Glyn Davis
The Australian, 14 April 2021

When disaster hits, Australians are quick to help. Yet in the months and years after ashes flicker out, floodwaters recede or the cyclonic winds abate, a common story often emerges — afflicted communities feel left behind to rebuild alone as the world rolls on.

For disaster often hits communities already vulnerable. A fire or flood entrenches existing disadvantage, compounding stresses and trauma.

The landmark Beyond Bushfires report, released last week by the University of Melbourne, caps 10 years of study on the experience of Victorians affected by the Black Saturday bushfires. A decade after the disaster, only a third of people in the worst-affected areas feel their community is “mostly” or “fully” recovered. On an individual level, only six out of 10 felt their recovery was on track.

I read this important report with sadness. As a member of the independent advisory panel for the Victorian Bushfire Appeal Fund after Black Saturday in 2009, I know how carefully charities, government agencies and community leaders worked to create a new future for townships and families devastated on that dreadful day, which took 173 lives, along with 2000 houses and two entire townships.

Yet the survey results, long-running mental health challenges and evidence of an eight-year lag in school results underscore the challenge of rebuilding. Recovery is hard, hard work. Beyond Bushfires recommends governments invest in long-term frameworks for recovery from major disasters. It urges innovation to boost community resilience before, during and after the moment of crisis.

This is a timely message. There have been too many recent “one-in-a-hundred-year” events to miss the rise in frequency and intensity of disaster. This week Cyclone Seroja flattened homes and businesses along the West Australian coast. Many NSW communities hit by the recent floods had already experienced drought, bushfires and the COVID-19 pandemic during the past 18 months.

If this is our future, urgent attention is required to longer-term responses. There is always scope to improve critical physical elements of recovery, such as accommodation and infrastructure. But equal attention is required on the intangible foundation for social and economic recovery through resilience. This cannot be the work of government alone. Resilience requires community-led activities, building social capital, ability to work collectively and a shared understanding of risk.

Strengthening communities begins before disaster hits and continues long after. Partnerships within the community, with commercial and charitable organisations and government agencies begin before the fire, flood or drought. As Beyond Bushfires suggests, establishing resilience for an afflicted community needs a five-year recovery plan and support across the board including financial, mental health and job retraining programs. It needs support for community leaders and flexible programs that recognise people regain their balance at very different rates.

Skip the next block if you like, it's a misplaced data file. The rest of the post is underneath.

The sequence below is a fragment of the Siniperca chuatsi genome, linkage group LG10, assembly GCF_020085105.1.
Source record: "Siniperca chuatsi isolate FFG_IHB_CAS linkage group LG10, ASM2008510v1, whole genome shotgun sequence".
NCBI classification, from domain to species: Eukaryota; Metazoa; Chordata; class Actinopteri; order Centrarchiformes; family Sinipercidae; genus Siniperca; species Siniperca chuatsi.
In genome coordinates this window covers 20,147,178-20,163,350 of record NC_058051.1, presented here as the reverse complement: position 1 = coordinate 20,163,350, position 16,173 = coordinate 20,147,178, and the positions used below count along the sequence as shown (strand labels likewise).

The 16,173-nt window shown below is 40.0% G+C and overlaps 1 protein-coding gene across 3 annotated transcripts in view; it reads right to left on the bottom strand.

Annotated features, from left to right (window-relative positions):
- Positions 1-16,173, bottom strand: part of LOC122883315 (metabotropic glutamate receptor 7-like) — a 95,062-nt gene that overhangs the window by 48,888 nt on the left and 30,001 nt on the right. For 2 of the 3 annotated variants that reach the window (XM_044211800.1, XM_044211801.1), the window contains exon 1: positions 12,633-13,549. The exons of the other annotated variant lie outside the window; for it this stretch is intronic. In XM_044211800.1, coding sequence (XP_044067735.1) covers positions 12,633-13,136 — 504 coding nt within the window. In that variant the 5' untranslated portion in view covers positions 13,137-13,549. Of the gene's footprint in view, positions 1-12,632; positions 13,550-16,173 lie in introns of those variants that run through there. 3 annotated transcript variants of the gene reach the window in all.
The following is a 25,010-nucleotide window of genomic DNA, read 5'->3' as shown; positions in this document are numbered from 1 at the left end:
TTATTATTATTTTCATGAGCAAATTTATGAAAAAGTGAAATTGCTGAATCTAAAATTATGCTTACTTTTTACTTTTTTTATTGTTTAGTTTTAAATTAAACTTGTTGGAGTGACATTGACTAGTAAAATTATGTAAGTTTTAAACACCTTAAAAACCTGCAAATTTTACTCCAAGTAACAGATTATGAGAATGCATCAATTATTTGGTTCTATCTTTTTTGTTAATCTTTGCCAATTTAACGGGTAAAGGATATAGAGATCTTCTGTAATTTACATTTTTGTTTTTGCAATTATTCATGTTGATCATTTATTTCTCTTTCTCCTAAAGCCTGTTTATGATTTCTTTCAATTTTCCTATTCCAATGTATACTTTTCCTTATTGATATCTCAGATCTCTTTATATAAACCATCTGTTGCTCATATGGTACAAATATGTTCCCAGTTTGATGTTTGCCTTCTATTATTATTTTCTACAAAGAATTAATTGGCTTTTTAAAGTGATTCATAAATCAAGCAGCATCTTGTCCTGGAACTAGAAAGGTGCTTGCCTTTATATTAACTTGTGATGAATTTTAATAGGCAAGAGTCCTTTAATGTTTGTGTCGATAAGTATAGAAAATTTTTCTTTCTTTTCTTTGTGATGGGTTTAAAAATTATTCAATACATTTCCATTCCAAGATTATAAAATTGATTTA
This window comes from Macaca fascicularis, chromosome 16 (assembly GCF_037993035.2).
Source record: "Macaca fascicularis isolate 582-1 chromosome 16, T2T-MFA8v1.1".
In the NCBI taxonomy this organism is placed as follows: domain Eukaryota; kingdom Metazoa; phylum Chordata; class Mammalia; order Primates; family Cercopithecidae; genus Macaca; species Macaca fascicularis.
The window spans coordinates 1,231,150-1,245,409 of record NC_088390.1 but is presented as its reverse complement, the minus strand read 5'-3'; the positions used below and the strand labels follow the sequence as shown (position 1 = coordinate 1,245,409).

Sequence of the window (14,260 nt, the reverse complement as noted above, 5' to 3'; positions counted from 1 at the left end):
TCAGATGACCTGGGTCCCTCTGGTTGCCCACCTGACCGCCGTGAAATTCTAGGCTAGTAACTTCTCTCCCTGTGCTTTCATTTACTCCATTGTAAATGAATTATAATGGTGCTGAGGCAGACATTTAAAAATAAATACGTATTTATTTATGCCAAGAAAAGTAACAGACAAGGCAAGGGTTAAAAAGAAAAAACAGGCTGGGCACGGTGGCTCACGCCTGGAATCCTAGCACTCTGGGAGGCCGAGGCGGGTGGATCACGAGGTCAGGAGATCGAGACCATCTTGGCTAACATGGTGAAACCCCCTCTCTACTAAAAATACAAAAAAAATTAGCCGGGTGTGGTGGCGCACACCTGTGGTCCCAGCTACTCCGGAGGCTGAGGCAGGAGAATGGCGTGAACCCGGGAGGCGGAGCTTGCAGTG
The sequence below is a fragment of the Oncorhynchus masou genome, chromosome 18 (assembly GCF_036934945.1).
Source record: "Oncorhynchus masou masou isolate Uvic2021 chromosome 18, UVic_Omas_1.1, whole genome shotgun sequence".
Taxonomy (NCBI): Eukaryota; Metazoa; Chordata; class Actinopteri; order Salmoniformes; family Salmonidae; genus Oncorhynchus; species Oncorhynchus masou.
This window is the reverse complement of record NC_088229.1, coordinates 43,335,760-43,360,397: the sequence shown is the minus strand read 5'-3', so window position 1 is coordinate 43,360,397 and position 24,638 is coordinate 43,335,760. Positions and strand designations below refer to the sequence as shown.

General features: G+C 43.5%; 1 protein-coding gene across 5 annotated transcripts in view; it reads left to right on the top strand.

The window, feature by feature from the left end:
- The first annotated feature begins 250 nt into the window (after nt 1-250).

The Royal Commission into National Natural Disasters further identified the need for recovery efforts to be “locally led and alert to the particular needs of affected communities”. In Mallacoota and Cobargo, both devastated by the Black Summer bushfires, we see evidence of this shift towards community-led recovery with independent associations established in each town to drive local change.

For such communities, resilience means more than platitudes. It is a real and dedicated focus on those affected by disaster and those committed to helping from government, non-profit organisations and for-purpose partners.

What we see when communities are actively planning in partnership with government agencies is that multiple dimensions of resilience are enhanced. These approaches are emerging in many states and present an opportunity for the soon-to-be-formed National Resilience, Relief and Recovery Agency.

There is evidence to inform this work. The Fire Adapted Community Learning Network in the US supports communities and government agencies to prepare for and recover from fires, and to work together to share the resulting knowledge. Similarly, the Beyond Bushfires study shows people who belonged to a local community group report better outcomes in the three to five years post-bushfires than those more isolated. Community bonds are the foundation of community-led resilience.

For our most vulnerable communities, those already living with disadvantage, resilience is both essential and may be difficult to achieve. I recall visits to devastated settlements in the immediate wake of Black Saturday, and the poverty of many affected by the fires. They had limited financial resources before the disaster, and even less afterwards.

The floods that ravaged NSW, the fires of the previous summer and the drought afflicting much of inland Australia for a decade all point to the challenge ahead. Now is the time to plan how we encourage more resilient communities by creating partnerships that begin before disaster and carry our fellow Australians through the worst of times. We are a generous people. Hopefully, we can also be a nation of foresight.

Glyn Davis is chief executive of the Paul Ramsay Foundation, which is dedicated to breaking the cycle of disadvantage.

View the original article from The Australian here.